Aspirations & Drainage Management | Gastrostomy Tube Placement | G tube

Aspirations & Drainage Management

Gastrostomy Placement & Replacement

Gastrostomy tube (G-tube) placement (placing a tube into the stomach) to provide nutrition and medication for patients unable to feed themselves.  G-tube placement routinely occurs with few complications when placed percutaneously using interventional radiology techniques.


Aspirations & Drainage Management | Gastronomy Tube indications

A G-tube should be replaced as quickly as possible in the ED, unless the tube was recently placed. A feeding tube tract can narrow or close within hours of tube removal. A simple gastrostomy requires approximately 1-2 weeks to form a tract.  More complicated procedures, such as the Witzel tunnel, may take 3 weeks to create a mature tract. If the tract appears fresh, immediately contact the provider who placed the tube before initiating ED replacement; operative or fluoroscopic replacement may be required.

Gastrostomy Tube Removal

Often, the gastrostomy tube (G-tube) is only partially dislodged when the patient arrives in the emergency department (ED). In such cases, the tube must be removed prior to replacement. Not all G-tubes can be removed safely in the ED. Standard de Pezzer and mushroom catheters modified with rings or bolsters upon insertion may require endoscopy for removal. However, most G-tubes can be taken out with simple traction. When in doubt, contact the provider who inserted the tube to determine if removal can be completed safely in the ED. Of note, the visible portion of the G-tube outside the skin may or may not indicate what type of internal stabilization exists. G-tube removal begins with deflating the balloon, if one exists. Then, while providing traction on the tube, press a flat, gloved hand against the abdominal wall for countertraction. The tube should slide out with minimal resistance. If significant resistant is felt, the procedure should be aborted, as an internal ring or bolster that requires endoscopic removal may exist.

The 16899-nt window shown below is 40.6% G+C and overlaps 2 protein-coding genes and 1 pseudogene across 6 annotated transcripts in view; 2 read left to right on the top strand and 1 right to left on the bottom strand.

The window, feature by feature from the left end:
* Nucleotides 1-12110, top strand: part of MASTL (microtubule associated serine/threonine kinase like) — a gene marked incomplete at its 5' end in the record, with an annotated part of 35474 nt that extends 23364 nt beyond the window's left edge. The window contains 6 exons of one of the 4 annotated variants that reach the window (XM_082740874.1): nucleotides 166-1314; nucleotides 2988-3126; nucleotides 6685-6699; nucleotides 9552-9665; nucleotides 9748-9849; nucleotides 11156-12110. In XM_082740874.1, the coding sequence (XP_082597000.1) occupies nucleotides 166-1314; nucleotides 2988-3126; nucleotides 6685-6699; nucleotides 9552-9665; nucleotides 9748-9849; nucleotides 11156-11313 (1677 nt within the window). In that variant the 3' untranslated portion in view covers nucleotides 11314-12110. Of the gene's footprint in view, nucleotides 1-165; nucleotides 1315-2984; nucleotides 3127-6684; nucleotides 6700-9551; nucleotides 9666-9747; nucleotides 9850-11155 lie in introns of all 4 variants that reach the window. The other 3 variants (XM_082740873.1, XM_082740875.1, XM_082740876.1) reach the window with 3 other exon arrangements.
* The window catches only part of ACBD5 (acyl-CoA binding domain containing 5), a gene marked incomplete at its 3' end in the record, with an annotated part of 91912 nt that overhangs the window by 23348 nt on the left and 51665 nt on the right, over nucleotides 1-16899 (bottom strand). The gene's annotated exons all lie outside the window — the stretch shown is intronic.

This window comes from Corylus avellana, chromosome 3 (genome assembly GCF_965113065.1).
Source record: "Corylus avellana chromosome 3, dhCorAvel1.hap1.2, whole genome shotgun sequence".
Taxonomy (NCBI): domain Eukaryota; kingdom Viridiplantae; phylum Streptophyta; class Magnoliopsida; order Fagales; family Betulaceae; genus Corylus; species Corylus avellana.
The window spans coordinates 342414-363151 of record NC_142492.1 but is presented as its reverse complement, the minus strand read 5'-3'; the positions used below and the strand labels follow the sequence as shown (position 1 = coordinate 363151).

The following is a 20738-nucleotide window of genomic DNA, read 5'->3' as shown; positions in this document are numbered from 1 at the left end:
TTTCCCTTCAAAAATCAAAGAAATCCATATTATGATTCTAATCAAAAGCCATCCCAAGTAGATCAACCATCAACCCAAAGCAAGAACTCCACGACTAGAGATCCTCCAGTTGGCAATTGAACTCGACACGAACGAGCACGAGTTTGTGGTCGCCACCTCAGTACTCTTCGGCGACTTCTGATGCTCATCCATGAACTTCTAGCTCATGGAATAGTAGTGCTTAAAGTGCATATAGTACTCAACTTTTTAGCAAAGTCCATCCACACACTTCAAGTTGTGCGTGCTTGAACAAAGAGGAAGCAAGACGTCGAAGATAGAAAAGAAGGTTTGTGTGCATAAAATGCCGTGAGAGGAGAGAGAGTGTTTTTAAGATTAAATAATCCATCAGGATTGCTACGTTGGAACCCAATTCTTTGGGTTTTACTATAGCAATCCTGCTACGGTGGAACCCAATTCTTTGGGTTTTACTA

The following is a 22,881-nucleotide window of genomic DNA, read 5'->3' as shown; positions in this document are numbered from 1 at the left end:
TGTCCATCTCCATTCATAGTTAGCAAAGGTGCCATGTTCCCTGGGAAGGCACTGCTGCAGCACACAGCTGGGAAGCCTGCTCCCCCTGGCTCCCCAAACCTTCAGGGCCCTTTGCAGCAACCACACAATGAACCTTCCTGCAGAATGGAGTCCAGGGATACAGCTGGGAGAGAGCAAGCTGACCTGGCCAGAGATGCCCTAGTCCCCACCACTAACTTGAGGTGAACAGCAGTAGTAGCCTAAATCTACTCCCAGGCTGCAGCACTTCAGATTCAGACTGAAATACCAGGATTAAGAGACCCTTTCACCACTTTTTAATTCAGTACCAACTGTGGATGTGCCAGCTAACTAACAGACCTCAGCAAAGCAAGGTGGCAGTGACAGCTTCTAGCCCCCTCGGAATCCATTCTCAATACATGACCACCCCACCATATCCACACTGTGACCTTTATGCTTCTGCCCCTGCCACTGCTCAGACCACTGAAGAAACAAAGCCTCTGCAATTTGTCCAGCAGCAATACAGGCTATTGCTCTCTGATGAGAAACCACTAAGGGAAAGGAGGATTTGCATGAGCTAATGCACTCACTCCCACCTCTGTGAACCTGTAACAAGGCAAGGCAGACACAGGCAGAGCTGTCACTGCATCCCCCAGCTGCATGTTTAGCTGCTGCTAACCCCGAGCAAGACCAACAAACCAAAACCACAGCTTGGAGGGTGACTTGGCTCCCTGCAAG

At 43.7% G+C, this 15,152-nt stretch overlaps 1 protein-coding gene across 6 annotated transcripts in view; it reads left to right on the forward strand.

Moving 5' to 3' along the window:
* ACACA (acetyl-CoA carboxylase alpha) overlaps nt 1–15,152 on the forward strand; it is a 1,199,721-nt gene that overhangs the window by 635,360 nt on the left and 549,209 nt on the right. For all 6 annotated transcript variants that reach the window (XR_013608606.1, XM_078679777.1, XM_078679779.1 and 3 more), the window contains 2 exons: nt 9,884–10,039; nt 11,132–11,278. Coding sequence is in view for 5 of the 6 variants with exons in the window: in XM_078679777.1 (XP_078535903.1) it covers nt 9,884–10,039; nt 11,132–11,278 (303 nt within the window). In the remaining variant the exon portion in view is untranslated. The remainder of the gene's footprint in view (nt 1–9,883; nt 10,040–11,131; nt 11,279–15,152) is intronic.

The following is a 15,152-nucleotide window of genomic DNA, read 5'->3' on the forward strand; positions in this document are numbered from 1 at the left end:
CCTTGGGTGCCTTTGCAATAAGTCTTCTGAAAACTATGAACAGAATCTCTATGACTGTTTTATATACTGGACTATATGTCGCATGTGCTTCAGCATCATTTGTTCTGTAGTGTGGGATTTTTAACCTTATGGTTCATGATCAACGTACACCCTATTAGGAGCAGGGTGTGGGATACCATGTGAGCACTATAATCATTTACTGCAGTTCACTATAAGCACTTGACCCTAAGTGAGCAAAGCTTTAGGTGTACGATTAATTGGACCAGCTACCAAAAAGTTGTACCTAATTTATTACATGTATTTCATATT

Gastrostomy Tube Replacement

Once the tube has been removed, replacement should occur as soon as possible to prevent tract narrowing and closure. If a similar G-tube will not pass through the tract or cannot be found, place a smaller tube or a Foley catheter to keep the tract open. A more permanent tube can be placed at a later time. Before using the G-tube is used for feedings, placement must be confirmed.  Classically, confirmation is made by injecting 20-30 mL of water-soluble contrast solution (diatrizoate meglumine diatrizoate sodium) into the tube and taking a supine abdominal radiograph within 1-2 minutes. This is best performed in the radiography suite. Barium should never be used, because its injection into the peritoneal cavity can be devastating. The tube should slide out with minimal resistance. If significant resistance is felt, the procedure should be aborted, as an internal ring or bolster that requires endoscopic removal may exist.

Percutaneous Drainage

Image-guided percutaneous drainage and aspiration procedures provide therapeutic treatment for many types of fluid collections, including abscess, hematoma, bulla, seroma, and cysts. Drainage treatment is defined as the placement of a catheter to provide complete or continuous drainage of the fluid collection. Aspiration treatment is defined as evacuation of a fluid collection or cyst, using either a needle or catheter, with immediate removal of the catheter or needle after the treatment.